„Fidelity & Allegiance sworn to the King is only such a fidelity and obedience as is due to him by the law of the land; for were that faith and allegiance more than what the law requires, we would swear ourselves slaves“

—  Isaac Newton, Context: 1. Fidelity & Allegiance sworn to the King is only such a fidelity and obedience as is due to him by the law of the land; for were that faith and allegiance more than what the law requires, we would swear ourselves slaves, and the King absolute; whereas, by the law, we are free men, notwithstanding those Oaths. 2. When, therefore, the obligation by the law to fidelity and allegiance ceases, that by the Oath also ceases... Letter to Dr. Covel Feb. 21, (1688-9) Thirteen Letters from Sir Isaac Newton to J. Covel, D.D. (1848)
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Isaac Newton4
philosophe, mathématicien, physicien, alchimiste, astronome… 1643 - 1727
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„Henceforth, no decent citizen owes one scrap of allegiance (if he ever did) to American law, American custom or American institutions.“

—  Dave Dellinger American activist 1915 - 2004
Context: The way of life that destroyed Hiroshima and Nagasaki and is reported to have roasted alive a million people in Tokyo overnight is international and dominates every nation of the world, but we live in the United States, so our struggle is here. With this way of life, death would be more appropriate. There could be no truce or quarter. The prejudices of patriotism, the pressures of our friends and fear of unpopularity and death should not hold us back any longer. It should be total war against the economic and political and social system which is dominant in this country. The American system has been destroying human life in peace and in war, at home and abroad for decades. Now it has produced the growing infamy of atom bombing. Besides these brutal facts, the tidbits of democracy mean nothing. Henceforth, no decent citizen owes one scrap of allegiance (if he ever did) to American law, American custom or American institutions.

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„Something in him so loves the world that he gives himself to the laws of gravity and chance. Far from flying with the angels, he traces with the fidelity of a seismograph needle the state of the solid bloody landscape.“

—  Leonard Cohen Canadian poet and singer-songwriter 1934 - 2016
Context: What is a saint? A saint is someone who has achieved a remote human possibility. It is impossible to say what that possibility is. I think it has something to do with the energy of love. Contact with this energy results in the exercise of a kind of balance in the chaos of existence. A saint does not dissolve the chaos; if he did the world would have changed long ago. I do not think that a saint dissolves the chaos even for himself, for there is something arrogant and warlike in the notion of a man setting the universe in order. It is a kind of balance that is his glory. He rides the drifts like an escaped ski. His course is the caress of the hill. His track is a drawing of the snow in a moment of its particular arrangement with wind and rock. Something in him so loves the world that he gives himself to the laws of gravity and chance. Far from flying with the angels, he traces with the fidelity of a seismograph needle the state of the solid bloody landscape. His house is dangerous and finite, but he is at home in the world. He can love the shape of human beings, the fine and twisted shapes of the heart. It is good to have among us such men, such balancing monsters of love. Beautiful Losers (1966)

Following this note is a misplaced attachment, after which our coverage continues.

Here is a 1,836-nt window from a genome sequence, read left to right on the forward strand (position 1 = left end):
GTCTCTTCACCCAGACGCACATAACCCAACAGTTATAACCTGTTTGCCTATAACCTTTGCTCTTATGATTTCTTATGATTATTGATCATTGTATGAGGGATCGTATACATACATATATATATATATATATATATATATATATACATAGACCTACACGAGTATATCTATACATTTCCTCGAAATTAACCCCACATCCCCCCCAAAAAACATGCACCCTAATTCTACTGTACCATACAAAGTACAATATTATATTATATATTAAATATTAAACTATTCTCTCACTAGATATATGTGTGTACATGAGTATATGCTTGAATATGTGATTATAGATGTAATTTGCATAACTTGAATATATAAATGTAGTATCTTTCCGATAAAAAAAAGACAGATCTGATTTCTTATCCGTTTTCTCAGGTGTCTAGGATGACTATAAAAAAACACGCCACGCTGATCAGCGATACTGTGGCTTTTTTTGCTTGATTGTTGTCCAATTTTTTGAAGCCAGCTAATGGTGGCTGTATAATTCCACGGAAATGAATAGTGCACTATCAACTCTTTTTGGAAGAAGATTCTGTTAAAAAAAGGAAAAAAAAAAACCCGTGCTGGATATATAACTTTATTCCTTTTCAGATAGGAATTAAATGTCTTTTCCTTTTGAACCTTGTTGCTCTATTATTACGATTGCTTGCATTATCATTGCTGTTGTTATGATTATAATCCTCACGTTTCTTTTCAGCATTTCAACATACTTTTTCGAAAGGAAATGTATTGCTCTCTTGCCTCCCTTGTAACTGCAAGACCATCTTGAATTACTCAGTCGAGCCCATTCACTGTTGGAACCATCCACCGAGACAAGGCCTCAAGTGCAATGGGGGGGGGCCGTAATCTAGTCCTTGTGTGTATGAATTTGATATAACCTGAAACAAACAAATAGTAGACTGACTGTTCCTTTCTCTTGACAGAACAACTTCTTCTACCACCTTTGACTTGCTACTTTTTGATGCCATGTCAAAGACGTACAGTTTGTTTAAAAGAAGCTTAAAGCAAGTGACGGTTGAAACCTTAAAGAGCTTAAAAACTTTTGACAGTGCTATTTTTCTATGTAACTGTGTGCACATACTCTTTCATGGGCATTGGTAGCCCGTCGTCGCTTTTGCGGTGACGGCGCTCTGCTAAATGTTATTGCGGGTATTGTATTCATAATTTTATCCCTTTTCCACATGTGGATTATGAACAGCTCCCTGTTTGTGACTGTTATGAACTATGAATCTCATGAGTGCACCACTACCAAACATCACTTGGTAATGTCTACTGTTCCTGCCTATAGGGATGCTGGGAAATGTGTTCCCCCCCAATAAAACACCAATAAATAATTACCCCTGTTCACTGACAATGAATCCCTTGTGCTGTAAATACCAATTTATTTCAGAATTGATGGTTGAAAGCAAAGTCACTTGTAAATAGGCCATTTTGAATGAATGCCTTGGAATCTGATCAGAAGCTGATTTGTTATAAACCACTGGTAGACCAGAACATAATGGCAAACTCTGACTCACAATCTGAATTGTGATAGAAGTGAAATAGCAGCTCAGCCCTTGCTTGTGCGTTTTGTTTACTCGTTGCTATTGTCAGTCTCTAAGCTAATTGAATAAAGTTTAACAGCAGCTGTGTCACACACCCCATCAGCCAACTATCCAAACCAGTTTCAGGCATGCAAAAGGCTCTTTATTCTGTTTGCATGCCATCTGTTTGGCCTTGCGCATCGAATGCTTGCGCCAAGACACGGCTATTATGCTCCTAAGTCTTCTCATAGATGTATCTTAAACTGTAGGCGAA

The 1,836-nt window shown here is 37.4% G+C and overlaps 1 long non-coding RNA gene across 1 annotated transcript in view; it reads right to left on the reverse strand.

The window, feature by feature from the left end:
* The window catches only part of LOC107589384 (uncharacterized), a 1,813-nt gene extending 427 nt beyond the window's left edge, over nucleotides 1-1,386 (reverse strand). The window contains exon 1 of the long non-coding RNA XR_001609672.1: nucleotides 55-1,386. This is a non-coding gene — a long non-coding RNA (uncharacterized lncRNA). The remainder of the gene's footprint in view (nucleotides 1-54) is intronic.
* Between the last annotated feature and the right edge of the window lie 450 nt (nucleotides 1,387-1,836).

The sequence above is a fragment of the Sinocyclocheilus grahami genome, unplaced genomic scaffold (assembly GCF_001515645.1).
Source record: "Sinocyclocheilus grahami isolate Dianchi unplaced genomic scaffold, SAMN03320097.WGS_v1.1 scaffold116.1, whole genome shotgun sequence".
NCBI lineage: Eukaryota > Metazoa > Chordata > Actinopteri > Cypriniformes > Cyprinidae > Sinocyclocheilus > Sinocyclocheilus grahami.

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„Procedural fairness, if not all that originally was meant by due process of law, is at least what it most uncompromisingly requires.“

—  Robert H. Jackson American judge 1892 - 1954
Context: Procedural fairness, if not all that originally was meant by due process of law, is at least what it most uncompromisingly requires. Procedural due process is more elemental and less flexible than substantive due process. It yields less to the times, varies less with conditions, and defers much less to legislative judgment. Insofar as it is technical law, it must be a specialized responsibility within the competence of the judiciary on which they do not bend before political branches of the Government, as they should on matters of policy which compromise substantive law. If it be conceded that in some way [that the agency could take the action it did], does it matter what the procedure is? Only the untaught layman or the charlatan lawyer can answer that procedure matters not. Procedural fairness and regularity are of the indispensable essence of liberty. Severe substantive laws can be endured if they are fairly and impartially applied. Indeed, if put to the choice, one might well prefer to live under Soviet substantive law applied in good faith by our common-law procedures than under our substantive law enforced by Soviet procedural practices. Let it not be overlooked that due process of law is not for the sole benefit of an accused. It is the best insurance for the Government itself against those blunders which leave lasting stains on a system of justice but which are bound to occur on ex parte consideration. Shaughnessy v. United States ex rel Mezei, 345 U.S. 206, 224–25 (1953)

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„All things are lawful for our lands and faith.“

—  Torquato Tasso Italian poet 1544 - 1595
Canto IV, stanza 26 (tr. Fairfax) Max Wickert's translation: "For God and country, all things are allowed".

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